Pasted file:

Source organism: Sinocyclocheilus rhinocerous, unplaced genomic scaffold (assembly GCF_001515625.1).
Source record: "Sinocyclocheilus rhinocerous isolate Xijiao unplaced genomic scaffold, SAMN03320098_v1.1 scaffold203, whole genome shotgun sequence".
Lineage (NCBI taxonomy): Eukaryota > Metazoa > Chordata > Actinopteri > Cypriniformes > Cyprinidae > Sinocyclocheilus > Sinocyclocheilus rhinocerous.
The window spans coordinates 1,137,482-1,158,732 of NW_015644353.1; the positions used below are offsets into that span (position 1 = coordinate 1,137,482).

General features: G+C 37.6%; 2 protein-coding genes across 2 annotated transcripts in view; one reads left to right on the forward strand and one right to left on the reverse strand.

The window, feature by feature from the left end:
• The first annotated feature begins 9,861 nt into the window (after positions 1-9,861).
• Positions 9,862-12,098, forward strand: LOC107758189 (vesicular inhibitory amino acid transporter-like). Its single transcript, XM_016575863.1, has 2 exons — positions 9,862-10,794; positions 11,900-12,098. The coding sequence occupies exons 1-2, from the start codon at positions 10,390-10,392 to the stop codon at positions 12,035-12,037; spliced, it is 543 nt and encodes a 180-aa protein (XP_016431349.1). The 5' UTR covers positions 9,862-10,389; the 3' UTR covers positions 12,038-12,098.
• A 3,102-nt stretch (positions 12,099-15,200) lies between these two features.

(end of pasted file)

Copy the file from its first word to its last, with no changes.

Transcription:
Source organism: Sinocyclocheilus rhinocerous, unplaced genomic scaffold (assembly GCF_001515625.1).
Source record: "Sinocyclocheilus rhinocerous isolate Xijiao unplaced genomic scaffold, SAMN03320098_v1.1 scaffold203, whole genome shotgun sequence".
Lineage (NCBI taxonomy): Eukaryota > Metazoa > Chordata > Actinopteri > Cypriniformes > Cyprinidae > Sinocyclocheilus > Sinocyclocheilus rhinocerous.
The window spans coordinates 1,137,482-1,158,732 of NW_015644353.1; the positions used below are offsets into that span (position 1 = coordinate 1,137,482).

General features: G+C 37.6%; 2 protein-coding genes across 2 annotated transcripts in view; one reads left to right on the forward strand and one right to left on the reverse strand.

The window, feature by feature from the left end:
• The first annotated feature begins 9,861 nt into the window (after positions 1-9,861).
• Positions 9,862-12,098, forward strand: LOC107758189 (vesicular inhibitory amino acid transporter-like). Its single transcript, XM_016575863.1, has 2 exons — positions 9,862-10,794; positions 11,900-12,098. The coding sequence occupies exons 1-2, from the start codon at positions 10,390-10,392 to the stop codon at positions 12,035-12,037; spliced, it is 543 nt and encodes a 180-aa protein (XP_016431349.1). The 5' UTR covers positions 9,862-10,389; the 3' UTR covers positions 12,038-12,098.
• A 3,102-nt stretch (positions 12,099-15,200) lies between these two features.